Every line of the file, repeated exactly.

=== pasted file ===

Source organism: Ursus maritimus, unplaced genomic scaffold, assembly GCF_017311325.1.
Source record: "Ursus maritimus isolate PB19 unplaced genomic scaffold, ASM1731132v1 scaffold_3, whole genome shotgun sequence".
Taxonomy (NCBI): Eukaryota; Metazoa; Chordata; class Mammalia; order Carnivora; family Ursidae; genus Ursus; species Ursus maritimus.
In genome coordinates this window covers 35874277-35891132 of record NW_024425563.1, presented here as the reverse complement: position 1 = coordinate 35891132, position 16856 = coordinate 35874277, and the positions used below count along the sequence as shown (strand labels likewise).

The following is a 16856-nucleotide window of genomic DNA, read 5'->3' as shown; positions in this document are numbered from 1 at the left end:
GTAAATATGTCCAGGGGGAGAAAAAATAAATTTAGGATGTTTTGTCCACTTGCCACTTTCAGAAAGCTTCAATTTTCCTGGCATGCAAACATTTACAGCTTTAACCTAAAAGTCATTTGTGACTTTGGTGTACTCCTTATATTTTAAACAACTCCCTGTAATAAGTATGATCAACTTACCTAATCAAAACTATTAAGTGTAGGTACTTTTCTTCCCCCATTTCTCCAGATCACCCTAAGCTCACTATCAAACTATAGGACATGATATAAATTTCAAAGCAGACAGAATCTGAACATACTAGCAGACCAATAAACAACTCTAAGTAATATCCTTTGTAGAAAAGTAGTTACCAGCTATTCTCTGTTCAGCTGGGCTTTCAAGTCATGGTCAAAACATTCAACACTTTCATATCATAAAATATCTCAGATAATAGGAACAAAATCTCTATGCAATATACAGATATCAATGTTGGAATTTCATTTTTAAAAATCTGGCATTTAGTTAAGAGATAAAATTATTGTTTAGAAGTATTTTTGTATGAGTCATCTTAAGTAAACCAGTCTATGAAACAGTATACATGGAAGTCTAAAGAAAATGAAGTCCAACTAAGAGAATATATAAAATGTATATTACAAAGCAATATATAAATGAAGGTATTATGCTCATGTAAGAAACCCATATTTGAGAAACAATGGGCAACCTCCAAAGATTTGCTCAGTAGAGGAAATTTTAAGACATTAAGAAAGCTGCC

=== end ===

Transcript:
Source organism: Ursus maritimus, unplaced genomic scaffold, assembly GCF_017311325.1.
Source record: "Ursus maritimus isolate PB19 unplaced genomic scaffold, ASM1731132v1 scaffold_3, whole genome shotgun sequence".
Taxonomy (NCBI): Eukaryota; Metazoa; Chordata; class Mammalia; order Carnivora; family Ursidae; genus Ursus; species Ursus maritimus.
In genome coordinates this window covers 35874277-35891132 of record NW_024425563.1, presented here as the reverse complement: position 1 = coordinate 35891132, position 16856 = coordinate 35874277, and the positions used below count along the sequence as shown (strand labels likewise).

The following is a 16856-nucleotide window of genomic DNA, read 5'->3' as shown; positions in this document are numbered from 1 at the left end:
GTAAATATGTCCAGGGGGAGAAAAAATAAATTTAGGATGTTTTGTCCACTTGCCACTTTCAGAAAGCTTCAATTTTCCTGGCATGCAAACATTTACAGCTTTAACCTAAAAGTCATTTGTGACTTTGGTGTACTCCTTATATTTTAAACAACTCCCTGTAATAAGTATGATCAACTTACCTAATCAAAACTATTAAGTGTAGGTACTTTTCTTCCCCCATTTCTCCAGATCACCCTAAGCTCACTATCAAACTATAGGACATGATATAAATTTCAAAGCAGACAGAATCTGAACATACTAGCAGACCAATAAACAACTCTAAGTAATATCCTTTGTAGAAAAGTAGTTACCAGCTATTCTCTGTTCAGCTGGGCTTTCAAGTCATGGTCAAAACATTCAACACTTTCATATCATAAAATATCTCAGATAATAGGAACAAAATCTCTATGCAATATACAGATATCAATGTTGGAATTTCATTTTTAAAAATCTGGCATTTAGTTAAGAGATAAAATTATTGTTTAGAAGTATTTTTGTATGAGTCATCTTAAGTAAACCAGTCTATGAAACAGTATACATGGAAGTCTAAAGAAAATGAAGTCCAACTAAGAGAATATATAAAATGTATATTACAAAGCAATATATAAATGAAGGTATTATGCTCATGTAAGAAACCCATATTTGAGAAACAATGGGCAACCTCCAAAGATTTGCTCAGTAGAGGAAATTTTAAGACATTAAGAAAGCTGCC